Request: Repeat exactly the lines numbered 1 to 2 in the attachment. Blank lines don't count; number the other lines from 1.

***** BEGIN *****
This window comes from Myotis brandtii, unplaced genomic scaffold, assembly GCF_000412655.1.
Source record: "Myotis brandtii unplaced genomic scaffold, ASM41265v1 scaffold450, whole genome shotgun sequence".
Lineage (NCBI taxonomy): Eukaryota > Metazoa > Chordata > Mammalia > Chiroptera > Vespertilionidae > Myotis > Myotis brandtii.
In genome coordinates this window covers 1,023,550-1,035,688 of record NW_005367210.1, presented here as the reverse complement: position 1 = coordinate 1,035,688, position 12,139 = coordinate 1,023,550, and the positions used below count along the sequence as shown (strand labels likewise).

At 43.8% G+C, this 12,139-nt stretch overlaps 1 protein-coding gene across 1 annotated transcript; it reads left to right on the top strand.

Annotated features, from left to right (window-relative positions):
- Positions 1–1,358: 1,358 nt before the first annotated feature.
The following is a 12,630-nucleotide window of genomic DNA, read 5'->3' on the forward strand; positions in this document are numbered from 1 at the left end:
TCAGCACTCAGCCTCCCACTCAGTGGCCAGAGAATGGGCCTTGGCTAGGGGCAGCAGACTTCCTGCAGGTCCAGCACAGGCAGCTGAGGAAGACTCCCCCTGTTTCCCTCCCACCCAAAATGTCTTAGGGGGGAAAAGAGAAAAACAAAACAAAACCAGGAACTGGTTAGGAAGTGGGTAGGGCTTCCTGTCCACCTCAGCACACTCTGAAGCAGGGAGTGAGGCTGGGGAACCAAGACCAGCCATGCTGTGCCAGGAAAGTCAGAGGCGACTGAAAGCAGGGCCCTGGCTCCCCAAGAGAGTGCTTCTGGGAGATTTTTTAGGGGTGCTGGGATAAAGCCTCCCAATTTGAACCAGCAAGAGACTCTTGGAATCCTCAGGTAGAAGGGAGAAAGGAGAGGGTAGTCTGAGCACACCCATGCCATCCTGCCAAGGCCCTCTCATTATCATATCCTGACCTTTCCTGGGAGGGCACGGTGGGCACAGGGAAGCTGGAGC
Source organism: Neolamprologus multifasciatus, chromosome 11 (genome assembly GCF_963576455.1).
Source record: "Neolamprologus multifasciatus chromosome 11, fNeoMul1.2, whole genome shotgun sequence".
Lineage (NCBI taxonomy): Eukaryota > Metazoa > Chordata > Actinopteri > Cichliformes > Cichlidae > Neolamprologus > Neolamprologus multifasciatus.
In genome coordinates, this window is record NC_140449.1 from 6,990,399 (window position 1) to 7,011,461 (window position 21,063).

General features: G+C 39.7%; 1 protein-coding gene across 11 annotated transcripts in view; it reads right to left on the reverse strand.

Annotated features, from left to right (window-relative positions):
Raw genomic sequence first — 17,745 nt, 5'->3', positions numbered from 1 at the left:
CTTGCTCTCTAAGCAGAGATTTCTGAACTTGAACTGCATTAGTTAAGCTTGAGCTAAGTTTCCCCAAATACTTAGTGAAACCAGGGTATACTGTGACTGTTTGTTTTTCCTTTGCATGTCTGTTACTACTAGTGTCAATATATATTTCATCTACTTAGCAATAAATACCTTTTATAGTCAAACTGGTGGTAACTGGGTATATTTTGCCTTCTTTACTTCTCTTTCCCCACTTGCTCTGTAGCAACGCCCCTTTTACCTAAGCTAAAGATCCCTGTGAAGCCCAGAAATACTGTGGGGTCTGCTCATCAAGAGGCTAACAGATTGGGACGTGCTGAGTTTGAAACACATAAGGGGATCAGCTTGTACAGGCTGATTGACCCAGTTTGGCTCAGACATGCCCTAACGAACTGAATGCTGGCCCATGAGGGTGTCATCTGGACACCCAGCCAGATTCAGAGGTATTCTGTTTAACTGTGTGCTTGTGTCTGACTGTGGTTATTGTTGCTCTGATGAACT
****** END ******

This window comes from Myotis brandtii, unplaced genomic scaffold, assembly GCF_000412655.1.
Source record: "Myotis brandtii unplaced genomic scaffold, ASM41265v1 scaffold450, whole genome shotgun sequence".